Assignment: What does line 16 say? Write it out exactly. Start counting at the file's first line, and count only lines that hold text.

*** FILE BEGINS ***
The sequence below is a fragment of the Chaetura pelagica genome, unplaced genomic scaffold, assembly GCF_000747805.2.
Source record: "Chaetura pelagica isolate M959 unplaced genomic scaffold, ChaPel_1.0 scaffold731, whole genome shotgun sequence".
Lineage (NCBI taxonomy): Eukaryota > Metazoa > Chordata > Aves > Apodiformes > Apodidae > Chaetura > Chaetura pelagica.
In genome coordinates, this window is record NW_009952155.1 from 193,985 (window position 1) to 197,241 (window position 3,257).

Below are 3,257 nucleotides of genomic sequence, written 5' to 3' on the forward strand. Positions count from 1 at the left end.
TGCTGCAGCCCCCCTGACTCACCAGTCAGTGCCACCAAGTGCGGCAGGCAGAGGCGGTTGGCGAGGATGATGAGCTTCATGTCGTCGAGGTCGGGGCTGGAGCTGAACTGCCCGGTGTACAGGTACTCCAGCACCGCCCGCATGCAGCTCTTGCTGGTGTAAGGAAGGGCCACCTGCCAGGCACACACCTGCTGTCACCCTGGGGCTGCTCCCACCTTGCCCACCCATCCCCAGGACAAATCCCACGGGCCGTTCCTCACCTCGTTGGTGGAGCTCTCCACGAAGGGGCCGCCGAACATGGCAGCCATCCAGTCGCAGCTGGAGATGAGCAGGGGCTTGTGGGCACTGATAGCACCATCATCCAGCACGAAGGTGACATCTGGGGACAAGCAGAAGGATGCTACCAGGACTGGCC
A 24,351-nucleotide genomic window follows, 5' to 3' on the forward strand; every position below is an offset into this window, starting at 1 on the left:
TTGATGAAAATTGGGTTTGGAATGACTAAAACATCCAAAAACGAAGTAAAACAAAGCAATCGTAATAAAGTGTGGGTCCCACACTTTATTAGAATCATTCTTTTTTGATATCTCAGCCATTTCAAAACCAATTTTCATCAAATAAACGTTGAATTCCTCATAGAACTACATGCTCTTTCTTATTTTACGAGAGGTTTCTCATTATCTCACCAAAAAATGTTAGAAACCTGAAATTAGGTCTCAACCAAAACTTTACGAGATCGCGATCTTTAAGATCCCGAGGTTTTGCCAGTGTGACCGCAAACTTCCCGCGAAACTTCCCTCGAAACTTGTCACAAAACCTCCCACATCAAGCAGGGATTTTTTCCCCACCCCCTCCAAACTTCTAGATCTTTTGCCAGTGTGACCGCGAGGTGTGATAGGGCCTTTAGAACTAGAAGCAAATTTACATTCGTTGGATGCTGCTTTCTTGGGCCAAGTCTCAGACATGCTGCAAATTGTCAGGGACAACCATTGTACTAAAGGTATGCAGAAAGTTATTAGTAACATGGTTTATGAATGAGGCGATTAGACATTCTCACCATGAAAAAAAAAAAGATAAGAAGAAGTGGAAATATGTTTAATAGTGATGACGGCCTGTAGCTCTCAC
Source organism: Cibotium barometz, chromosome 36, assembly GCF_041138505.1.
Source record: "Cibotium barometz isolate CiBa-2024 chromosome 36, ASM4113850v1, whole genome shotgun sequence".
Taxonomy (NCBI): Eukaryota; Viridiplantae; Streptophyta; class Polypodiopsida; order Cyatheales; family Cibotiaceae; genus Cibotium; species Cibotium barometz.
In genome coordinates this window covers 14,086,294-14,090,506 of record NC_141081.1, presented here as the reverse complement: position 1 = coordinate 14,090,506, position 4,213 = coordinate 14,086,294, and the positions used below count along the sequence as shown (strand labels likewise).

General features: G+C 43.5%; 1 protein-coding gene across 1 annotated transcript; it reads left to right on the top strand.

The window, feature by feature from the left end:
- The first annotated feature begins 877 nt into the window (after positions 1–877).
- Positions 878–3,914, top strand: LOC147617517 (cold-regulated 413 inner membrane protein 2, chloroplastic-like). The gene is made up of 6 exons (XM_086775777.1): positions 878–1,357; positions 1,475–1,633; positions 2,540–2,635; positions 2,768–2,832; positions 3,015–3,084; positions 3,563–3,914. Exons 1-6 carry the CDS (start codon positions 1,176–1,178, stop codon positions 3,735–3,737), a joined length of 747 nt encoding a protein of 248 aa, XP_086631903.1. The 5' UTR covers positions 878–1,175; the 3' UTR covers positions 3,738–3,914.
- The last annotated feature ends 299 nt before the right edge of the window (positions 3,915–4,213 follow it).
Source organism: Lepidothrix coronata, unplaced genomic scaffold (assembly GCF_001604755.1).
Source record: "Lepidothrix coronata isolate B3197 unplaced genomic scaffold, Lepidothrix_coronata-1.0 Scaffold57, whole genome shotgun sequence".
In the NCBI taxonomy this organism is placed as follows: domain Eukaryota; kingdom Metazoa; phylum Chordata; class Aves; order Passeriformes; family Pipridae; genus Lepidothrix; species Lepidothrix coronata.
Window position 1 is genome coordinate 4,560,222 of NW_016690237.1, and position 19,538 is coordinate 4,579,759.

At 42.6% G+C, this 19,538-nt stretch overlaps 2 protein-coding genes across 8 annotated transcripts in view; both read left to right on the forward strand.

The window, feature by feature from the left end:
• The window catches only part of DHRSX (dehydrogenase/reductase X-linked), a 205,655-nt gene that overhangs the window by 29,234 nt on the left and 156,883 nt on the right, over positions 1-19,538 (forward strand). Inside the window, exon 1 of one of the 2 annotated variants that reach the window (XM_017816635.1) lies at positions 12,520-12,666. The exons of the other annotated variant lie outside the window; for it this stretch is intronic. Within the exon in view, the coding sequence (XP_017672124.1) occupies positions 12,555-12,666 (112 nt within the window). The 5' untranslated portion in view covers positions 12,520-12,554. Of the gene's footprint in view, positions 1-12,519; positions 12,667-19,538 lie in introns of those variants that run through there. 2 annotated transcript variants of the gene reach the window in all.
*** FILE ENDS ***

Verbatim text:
- Positions 878–3,914, top strand: LOC147617517 (cold-regulated 413 inner membrane protein 2, chloroplastic-like). The gene is made up of 6 exons (XM_086775777.1): positions 878–1,357; positions 1,475–1,633; positions 2,540–2,635; positions 2,768–2,832; positions 3,015–3,084; positions 3,563–3,914. Exons 1-6 carry the CDS (start codon positions 1,176–1,178, stop codon positions 3,735–3,737), a joined length of 747 nt encoding a protein of 248 aa, XP_086631903.1. The 5' UTR covers positions 878–1,175; the 3' UTR covers positions 3,738–3,914.